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Request feedback on fragment identifiers

From: Myriam Amielh <myriam.amielh@cisra.canon.com.au>
Date: Mon, 05 Jul 2004 10:31:20 +1000
Message-ID: <40E8A158.6030003@cisra.canon.com.au>
To: uri@w3.org

Dear uri experts,

Sorry if you have already got that message, apparently our previous 
message was lost and could not be uploaded to the archive so we need to 
send it again.

MPEG-21 is currently running a Core Experiment for discussing/evaluating 
some fragment identifiers. We've been contributing with an audiovisual 
addressing scheme designed for a large range of non-XML MIME Types.

Prior of all, MPEG experts need to make sure that defining such a syntax 
for fragment identifiers would not be conflicting with any RFC 
specification. We've been examining RFC2396 along with the 
Internet-Draft RFC2396bis to validate our approach, but we believe that 
URI experts feedback is now required for going further.

The underlying idea is to design an addressing scheme for audiovisual 
content, able to address spatio-temporal fragments, that could be used 
for audiovisual resources that does not have an authoritative addressing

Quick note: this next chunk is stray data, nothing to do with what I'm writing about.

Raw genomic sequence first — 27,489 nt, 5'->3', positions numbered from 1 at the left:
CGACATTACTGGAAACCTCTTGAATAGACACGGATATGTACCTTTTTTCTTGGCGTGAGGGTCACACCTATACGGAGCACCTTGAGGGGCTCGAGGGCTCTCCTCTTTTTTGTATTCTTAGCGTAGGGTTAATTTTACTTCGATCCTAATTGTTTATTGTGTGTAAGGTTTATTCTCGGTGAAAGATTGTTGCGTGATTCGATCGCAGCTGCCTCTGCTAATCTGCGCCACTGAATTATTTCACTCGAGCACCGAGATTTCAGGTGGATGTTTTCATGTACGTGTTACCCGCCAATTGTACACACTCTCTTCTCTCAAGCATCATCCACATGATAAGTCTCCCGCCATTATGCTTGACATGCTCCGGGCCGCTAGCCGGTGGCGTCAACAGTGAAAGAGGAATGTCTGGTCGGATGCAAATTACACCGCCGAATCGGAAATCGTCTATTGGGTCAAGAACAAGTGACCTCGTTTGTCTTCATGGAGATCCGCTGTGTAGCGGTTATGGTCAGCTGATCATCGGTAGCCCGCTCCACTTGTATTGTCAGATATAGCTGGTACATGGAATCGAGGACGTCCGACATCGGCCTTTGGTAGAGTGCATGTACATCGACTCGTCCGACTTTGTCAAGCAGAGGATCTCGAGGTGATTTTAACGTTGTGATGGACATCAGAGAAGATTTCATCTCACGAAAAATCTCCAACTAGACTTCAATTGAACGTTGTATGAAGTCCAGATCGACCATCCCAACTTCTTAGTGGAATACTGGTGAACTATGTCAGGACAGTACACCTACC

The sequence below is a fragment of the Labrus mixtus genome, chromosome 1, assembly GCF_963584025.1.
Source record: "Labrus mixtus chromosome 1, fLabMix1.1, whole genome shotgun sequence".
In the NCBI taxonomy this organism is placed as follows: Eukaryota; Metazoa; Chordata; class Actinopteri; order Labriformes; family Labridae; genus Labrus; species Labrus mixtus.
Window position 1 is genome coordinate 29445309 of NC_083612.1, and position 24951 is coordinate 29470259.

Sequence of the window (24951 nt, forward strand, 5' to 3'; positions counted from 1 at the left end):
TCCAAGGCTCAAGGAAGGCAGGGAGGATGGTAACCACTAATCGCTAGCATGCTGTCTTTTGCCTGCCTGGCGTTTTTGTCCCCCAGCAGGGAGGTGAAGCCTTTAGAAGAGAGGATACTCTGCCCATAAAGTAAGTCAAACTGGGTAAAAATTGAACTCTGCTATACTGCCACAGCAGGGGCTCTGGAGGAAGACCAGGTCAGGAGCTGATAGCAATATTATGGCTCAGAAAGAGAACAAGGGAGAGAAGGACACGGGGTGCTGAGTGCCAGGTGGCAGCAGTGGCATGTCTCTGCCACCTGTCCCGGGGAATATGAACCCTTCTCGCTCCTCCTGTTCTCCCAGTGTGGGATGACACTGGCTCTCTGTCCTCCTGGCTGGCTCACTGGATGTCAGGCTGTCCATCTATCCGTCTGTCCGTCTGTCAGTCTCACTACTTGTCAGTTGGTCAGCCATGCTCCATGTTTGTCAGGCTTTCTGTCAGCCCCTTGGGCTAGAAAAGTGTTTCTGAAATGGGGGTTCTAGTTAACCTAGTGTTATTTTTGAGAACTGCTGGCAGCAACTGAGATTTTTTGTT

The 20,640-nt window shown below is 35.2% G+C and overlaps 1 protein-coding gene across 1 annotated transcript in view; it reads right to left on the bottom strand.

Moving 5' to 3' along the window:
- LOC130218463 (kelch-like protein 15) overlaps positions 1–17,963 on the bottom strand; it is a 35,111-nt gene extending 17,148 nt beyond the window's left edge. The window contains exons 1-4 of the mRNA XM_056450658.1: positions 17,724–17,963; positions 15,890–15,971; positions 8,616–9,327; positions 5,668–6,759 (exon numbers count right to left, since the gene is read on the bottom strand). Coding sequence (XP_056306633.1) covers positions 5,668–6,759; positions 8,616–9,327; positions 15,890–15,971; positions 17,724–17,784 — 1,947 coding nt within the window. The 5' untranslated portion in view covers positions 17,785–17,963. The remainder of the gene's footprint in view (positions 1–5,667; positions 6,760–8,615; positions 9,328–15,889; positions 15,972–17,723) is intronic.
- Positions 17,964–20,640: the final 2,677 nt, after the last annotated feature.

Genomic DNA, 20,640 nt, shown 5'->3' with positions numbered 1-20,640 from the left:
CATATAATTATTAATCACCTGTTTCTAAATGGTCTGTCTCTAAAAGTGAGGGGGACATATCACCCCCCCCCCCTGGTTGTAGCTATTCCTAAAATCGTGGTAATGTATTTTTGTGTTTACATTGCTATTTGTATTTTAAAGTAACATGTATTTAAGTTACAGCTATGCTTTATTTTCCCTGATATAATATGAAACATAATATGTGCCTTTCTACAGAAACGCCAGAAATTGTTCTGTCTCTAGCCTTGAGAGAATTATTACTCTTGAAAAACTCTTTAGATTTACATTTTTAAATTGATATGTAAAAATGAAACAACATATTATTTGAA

scheme.

The benefits to industry for having a generic fragment identifier would 
be to close the gap left by the many AV Internet Media Types that do not 
specify an authoritative interpretation for fragment identifiers. 
However, this would not prevent any new authoritative interpretation to 
be defined in the future.

We believe this approach is in line with some discussions we read on W3C 
uri forum:
http://lists.w3.org/Archives/Public/uri/2004Mar/0030.html

For that, MPEG-21 could possibly define a fragment identifier for MPEG 
MIME types such as video/mpeg, audio/mpeg, and so forth. Then MPEG could 
also propose a Best Current Practise for other MIME-types which do not 
have an addressing scheme yet: The BCP could suggest the use of a 
generic fragment identifier scheme (at least, in MPEG-21) for any 
content type as long as there is no other authoritative addressing 
scheme. The BCP could also point to existing schemes, as for instance 
for PDF or XML resources.

Whenever a new authoritative scheme pops up, an application that 
previously supported the mp scheme could either continue using it or be 
upgraded to support the authorative scheme, especially if it is able to 
address fragments that the mp scheme cannot.

We didn't see anything in the RFCs that may exclude the use of a second 
fragment interpretation scheme other than an authoritative one that is 
registered with a particular MIME-type. However, this is an assertion we 
would like to cross-check with URI experts.

We are looking forward to reading your feedback on this,
Best regards
Myriam
Received on Wednesday, 7 July 2004 14:50:20 GMT

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